As used herein, “wt %” means percentage by weight, “vol %” means percentage by volume, “mol %” means percentage by mole, “ppm” means parts per million, and “ppm wt” and “wppm” are used interchangeably to mean parts per million on a weight basis. All “ppm” as used herein are ppm by weight unless specified otherwise. All concentrations herein are expressed on the basis of the total amount of the composition in question. Thus, the concentrations of the various components of the first mixture are expressed based on the total weight of the first mixture. All ranges expressed herein should include both end points as two specific embodiments unless specified or indicated to the contrary.

Nomenclature of elements and groups thereof used herein are pursuant to the Periodic Table used by the International Union of Pure and Applied Chemistry after 1988. An example of the Periodic Table is shown in the inner page of the front cover of Advanced Inorganic Chemistry, 6th Edition, by F. Albert Cotton et al. (John Wiley & Sons, Inc., 1999).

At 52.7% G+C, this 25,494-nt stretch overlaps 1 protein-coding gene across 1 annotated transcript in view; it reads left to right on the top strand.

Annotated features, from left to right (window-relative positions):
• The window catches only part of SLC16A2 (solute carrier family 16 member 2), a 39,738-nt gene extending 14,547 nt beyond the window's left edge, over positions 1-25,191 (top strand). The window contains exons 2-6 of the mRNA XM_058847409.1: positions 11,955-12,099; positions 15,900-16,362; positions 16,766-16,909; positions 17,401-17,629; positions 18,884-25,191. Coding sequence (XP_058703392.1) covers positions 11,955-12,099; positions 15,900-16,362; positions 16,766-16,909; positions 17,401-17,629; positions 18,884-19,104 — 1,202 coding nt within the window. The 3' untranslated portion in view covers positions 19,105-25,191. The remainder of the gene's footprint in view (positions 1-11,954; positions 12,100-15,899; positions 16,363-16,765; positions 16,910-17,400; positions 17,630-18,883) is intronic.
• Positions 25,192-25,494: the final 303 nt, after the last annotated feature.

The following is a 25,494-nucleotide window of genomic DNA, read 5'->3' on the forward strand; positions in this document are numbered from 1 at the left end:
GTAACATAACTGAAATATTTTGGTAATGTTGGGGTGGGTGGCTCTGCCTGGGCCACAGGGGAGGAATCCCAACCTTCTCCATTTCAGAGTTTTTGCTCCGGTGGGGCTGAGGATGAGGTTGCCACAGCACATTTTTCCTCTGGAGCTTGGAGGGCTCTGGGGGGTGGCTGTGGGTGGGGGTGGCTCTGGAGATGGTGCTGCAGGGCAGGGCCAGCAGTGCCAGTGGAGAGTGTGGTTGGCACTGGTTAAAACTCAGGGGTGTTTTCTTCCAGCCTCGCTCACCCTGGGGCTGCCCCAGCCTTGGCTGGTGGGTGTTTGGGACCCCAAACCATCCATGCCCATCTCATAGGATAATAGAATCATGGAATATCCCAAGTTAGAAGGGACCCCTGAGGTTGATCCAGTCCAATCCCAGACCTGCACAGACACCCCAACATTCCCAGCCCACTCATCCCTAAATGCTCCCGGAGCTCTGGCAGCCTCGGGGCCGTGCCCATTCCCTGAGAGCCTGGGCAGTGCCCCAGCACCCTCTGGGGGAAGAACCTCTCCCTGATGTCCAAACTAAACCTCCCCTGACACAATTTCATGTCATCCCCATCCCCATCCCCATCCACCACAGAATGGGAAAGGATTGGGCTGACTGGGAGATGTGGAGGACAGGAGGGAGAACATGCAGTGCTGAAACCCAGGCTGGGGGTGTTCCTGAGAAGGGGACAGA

As used herein, a “carbon number” refers to the number of carbon atoms in a compound. Likewise, a “Cx” compound is one having x carbon atoms (i.e., carbon number of x), and a “Cx-Cy” or “Cx-y” compound is one having from x to y carbon atoms.

An “alkyl” group or moiety, unless otherwise noted, includes branched, unbranched, cyclic, and acyclic saturated hydrocarbon moieties. A “substituted” hydrocarbon is a hydrocarbon (or hydrocarbon moiety) in which at least one H is replaced with another moiety. For instance, an alkyl-substituted benzene is a benzene with one or more alkyl moieties substituted for one or more pendent H atoms of the benzene.